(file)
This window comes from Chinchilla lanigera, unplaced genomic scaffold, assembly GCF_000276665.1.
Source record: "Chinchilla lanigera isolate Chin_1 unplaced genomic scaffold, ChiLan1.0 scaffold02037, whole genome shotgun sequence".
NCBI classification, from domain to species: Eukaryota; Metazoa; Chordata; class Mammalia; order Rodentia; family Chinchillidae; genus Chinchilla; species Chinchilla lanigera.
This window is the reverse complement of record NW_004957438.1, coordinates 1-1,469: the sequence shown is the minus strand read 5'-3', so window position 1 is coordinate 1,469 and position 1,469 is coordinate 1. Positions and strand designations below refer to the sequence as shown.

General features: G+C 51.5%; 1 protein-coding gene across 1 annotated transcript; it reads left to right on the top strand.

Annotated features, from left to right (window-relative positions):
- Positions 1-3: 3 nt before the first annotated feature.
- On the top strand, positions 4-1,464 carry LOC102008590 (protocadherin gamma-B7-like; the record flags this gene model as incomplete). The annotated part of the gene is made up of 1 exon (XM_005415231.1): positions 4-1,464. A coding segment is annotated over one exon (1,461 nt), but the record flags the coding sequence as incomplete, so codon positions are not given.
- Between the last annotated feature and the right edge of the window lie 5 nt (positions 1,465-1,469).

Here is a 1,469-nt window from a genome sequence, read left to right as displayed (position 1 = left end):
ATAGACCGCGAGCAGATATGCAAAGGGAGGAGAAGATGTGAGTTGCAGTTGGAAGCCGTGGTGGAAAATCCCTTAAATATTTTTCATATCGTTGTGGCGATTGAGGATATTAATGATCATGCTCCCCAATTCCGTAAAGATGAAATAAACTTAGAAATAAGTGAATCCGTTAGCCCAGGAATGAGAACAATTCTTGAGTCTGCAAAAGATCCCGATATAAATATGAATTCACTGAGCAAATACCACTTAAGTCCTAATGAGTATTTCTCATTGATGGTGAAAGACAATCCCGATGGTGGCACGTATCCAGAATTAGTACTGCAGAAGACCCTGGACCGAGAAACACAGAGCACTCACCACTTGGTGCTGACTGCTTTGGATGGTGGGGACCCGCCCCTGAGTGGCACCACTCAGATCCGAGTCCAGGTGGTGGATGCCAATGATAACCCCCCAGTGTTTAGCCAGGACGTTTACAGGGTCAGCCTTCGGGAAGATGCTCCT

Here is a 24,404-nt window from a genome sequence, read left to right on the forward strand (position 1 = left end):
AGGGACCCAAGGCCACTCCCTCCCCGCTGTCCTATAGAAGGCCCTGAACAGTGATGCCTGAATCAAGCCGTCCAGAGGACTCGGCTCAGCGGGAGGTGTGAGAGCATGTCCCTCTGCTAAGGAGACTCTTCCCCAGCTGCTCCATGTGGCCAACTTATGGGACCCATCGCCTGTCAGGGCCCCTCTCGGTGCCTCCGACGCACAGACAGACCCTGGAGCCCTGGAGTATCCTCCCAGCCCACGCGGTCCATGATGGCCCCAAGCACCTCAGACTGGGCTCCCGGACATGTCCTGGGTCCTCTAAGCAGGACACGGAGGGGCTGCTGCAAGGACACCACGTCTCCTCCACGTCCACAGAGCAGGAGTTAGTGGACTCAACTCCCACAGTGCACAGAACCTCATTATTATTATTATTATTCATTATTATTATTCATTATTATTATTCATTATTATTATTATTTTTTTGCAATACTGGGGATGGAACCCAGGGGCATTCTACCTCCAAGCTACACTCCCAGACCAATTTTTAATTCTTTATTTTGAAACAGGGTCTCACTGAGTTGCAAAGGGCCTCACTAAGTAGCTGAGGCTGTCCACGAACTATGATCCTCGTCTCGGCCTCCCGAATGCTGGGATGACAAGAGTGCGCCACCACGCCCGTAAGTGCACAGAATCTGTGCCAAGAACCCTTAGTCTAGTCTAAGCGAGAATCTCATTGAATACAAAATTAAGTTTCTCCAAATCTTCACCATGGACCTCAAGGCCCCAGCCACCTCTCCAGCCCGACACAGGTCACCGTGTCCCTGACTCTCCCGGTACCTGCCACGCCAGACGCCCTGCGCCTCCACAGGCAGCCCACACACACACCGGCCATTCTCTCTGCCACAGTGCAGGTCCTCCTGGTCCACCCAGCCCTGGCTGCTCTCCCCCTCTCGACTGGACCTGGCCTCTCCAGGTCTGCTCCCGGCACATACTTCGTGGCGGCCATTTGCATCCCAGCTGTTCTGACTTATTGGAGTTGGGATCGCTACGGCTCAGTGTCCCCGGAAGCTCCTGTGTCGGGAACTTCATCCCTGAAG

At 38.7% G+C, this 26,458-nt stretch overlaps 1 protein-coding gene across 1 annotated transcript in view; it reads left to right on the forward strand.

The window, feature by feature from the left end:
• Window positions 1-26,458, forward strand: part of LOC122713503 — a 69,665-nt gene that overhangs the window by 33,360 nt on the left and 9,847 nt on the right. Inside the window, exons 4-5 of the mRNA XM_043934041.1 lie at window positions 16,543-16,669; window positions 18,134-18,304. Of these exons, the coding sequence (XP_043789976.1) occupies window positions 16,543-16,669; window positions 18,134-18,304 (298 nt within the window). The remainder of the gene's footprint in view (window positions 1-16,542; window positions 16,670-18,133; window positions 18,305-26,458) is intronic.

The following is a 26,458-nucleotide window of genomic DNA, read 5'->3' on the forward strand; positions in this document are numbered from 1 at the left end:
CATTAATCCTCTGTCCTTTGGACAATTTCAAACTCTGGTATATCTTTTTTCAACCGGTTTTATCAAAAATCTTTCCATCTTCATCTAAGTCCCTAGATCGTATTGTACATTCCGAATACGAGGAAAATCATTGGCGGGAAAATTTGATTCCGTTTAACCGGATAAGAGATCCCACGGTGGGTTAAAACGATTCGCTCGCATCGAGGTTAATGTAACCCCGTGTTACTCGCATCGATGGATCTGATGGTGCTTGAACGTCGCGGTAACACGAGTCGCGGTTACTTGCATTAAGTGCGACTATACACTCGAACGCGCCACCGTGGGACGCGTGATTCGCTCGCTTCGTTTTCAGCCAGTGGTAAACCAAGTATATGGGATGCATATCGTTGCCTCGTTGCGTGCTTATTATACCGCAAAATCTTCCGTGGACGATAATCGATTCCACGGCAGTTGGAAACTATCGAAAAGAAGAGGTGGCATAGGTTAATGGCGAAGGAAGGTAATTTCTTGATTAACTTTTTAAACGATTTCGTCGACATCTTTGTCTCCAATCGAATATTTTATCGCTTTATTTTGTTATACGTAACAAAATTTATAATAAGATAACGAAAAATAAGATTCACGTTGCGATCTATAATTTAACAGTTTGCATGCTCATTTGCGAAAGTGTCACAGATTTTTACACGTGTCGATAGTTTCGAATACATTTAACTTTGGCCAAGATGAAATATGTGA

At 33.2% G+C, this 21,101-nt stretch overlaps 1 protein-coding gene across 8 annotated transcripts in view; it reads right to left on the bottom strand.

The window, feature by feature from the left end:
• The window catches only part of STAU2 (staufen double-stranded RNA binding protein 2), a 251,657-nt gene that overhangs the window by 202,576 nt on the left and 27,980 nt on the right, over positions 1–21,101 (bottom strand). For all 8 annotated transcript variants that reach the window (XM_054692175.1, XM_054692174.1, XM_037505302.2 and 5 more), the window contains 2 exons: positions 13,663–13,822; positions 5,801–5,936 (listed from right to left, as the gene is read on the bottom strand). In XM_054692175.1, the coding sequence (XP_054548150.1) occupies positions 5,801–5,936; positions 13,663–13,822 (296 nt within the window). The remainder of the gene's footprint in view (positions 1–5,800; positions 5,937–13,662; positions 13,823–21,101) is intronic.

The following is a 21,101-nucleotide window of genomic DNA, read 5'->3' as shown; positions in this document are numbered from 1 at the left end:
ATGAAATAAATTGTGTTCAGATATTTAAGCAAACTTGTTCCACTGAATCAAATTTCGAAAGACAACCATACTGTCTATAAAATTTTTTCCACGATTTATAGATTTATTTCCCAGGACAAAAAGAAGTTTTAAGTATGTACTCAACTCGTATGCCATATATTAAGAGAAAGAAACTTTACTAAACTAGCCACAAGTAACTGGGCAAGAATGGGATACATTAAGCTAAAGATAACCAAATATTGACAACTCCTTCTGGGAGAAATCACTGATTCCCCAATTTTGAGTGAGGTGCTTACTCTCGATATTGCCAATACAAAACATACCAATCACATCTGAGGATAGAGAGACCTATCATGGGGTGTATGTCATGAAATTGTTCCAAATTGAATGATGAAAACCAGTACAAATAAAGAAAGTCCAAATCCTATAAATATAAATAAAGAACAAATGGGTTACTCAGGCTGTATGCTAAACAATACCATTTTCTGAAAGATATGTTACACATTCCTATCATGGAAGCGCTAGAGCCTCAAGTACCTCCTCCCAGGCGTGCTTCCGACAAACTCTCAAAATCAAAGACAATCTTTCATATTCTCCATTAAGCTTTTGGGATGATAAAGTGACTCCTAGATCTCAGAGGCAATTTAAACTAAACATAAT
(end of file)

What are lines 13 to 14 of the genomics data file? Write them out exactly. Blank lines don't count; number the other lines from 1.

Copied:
AGGGACCCAAGGCCACTCCCTCCCCGCTGTCCTATAGAAGGCCCTGAACAGTGATGCCTGAATCAAGCCGTCCAGAGGACTCGGCTCAGCGGGAGGTGTGAGAGCATGTCCCTCTGCTAAGGAGACTCTTCCCCAGCTGCTCCATGTGGCCAACTTATGGGACCCATCGCCTGTCAGGGCCCCTCTCGGTGCCTCCGACGCACAGACAGACCCTGGAGCCCTGGAGTATCCTCCCAGCCCACGCGGTCCATGATGGCCCCAAGCACCTCAGACTGGGCTCCCGGACATGTCCTGGGTCCTCTAAGCAGGACACGGAGGGGCTGCTGCAAGGACACCACGTCTCCTCCACGTCCACAGAGCAGGAGTTAGTGGACTCAACTCCCACAGTGCACAGAACCTCATTATTATTATTATTATTCATTATTATTATTCATTATTATTATTCATTATTATTATTATTTTTTTGCAATACTGGGGATGGAACCCAGGGGCATTCTACCTCCAAGCTACACTCCCAGACCAATTTTTAATTCTTTATTTTGAAACAGGGTCTCACTGAGTTGCAAAGGGCCTCACTAAGTAGCTGAGGCTGTCCACGAACTATGATCCTCGTCTCGGCCTCCCGAATGCTGGGATGACAAGAGTGCGCCACCACGCCCGTAAGTGCACAGAATCTGTGCCAAGAACCCTTAGTCTAGTCTAAGCGAGAATCTCATTGAATACAAAATTAAGTTTCTCCAAATCTTCACCATGGACCTCAAGGCCCCAGCCACCTCTCCAGCCCGACACAGGTCACCGTGTCCCTGACTCTCCCGGTACCTGCCACGCCAGACGCCCTGCGCCTCCACAGGCAGCCCACACACACACCGGCCATTCTCTCTGCCACAGTGCAGGTCCTCCTGGTCCACCCAGCCCTGGCTGCTCTCCCCCTCTCGACTGGACCTGGCCTCTCCAGGTCTGCTCCCGGCACATACTTCGTGGCGGCCATTTGCATCCCAGCTGTTCTGACTTATTGGAGTTGGGATCGCTACGGCTCAGTGTCCCCGGAAGCTCCTGTGTCGGGAACTTCATCCCTGAAG

At 38.7% G+C, this 26,458-nt stretch overlaps 1 protein-coding gene across 1 annotated transcript in view; it reads left to right on the forward strand.